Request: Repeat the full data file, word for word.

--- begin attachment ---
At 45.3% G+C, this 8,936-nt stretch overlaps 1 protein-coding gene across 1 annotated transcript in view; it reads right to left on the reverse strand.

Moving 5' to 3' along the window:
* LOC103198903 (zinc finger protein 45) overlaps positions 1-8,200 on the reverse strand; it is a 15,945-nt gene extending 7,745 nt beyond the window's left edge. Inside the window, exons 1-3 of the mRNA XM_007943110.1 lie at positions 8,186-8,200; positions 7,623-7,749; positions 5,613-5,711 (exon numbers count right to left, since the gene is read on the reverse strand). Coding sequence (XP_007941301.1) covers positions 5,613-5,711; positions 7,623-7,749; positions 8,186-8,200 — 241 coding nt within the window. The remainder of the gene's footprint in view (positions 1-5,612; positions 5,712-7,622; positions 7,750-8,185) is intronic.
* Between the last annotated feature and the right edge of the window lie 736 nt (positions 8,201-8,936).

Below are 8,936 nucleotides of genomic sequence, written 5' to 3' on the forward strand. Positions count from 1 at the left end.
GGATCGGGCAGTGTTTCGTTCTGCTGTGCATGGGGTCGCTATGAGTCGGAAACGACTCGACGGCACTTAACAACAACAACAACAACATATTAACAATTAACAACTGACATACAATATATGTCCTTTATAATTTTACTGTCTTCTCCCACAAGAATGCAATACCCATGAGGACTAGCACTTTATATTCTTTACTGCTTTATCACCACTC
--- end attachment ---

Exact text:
At 45.3% G+C, this 8,936-nt stretch overlaps 1 protein-coding gene across 1 annotated transcript in view; it reads right to left on the reverse strand.

Moving 5' to 3' along the window:
* LOC103198903 (zinc finger protein 45) overlaps positions 1-8,200 on the reverse strand; it is a 15,945-nt gene extending 7,745 nt beyond the window's left edge. Inside the window, exons 1-3 of the mRNA XM_007943110.1 lie at positions 8,186-8,200; positions 7,623-7,749; positions 5,613-5,711 (exon numbers count right to left, since the gene is read on the reverse strand). Coding sequence (XP_007941301.1) covers positions 5,613-5,711; positions 7,623-7,749; positions 8,186-8,200 — 241 coding nt within the window. The remainder of the gene's footprint in view (positions 1-5,612; positions 5,712-7,622; positions 7,750-8,185) is intronic.
* Between the last annotated feature and the right edge of the window lie 736 nt (positions 8,201-8,936).

Below are 8,936 nucleotides of genomic sequence, written 5' to 3' on the forward strand. Positions count from 1 at the left end.
GGATCGGGCAGTGTTTCGTTCTGCTGTGCATGGGGTCGCTATGAGTCGGAAACGACTCGACGGCACTTAACAACAACAACAACAACATATTAACAATTAACAACTGACATACAATATATGTCCTTTATAATTTTACTGTCTTCTCCCACAAGAATGCAATACCCATGAGGACTAGCACTTTATATTCTTTACTGCTTTATCACCACTC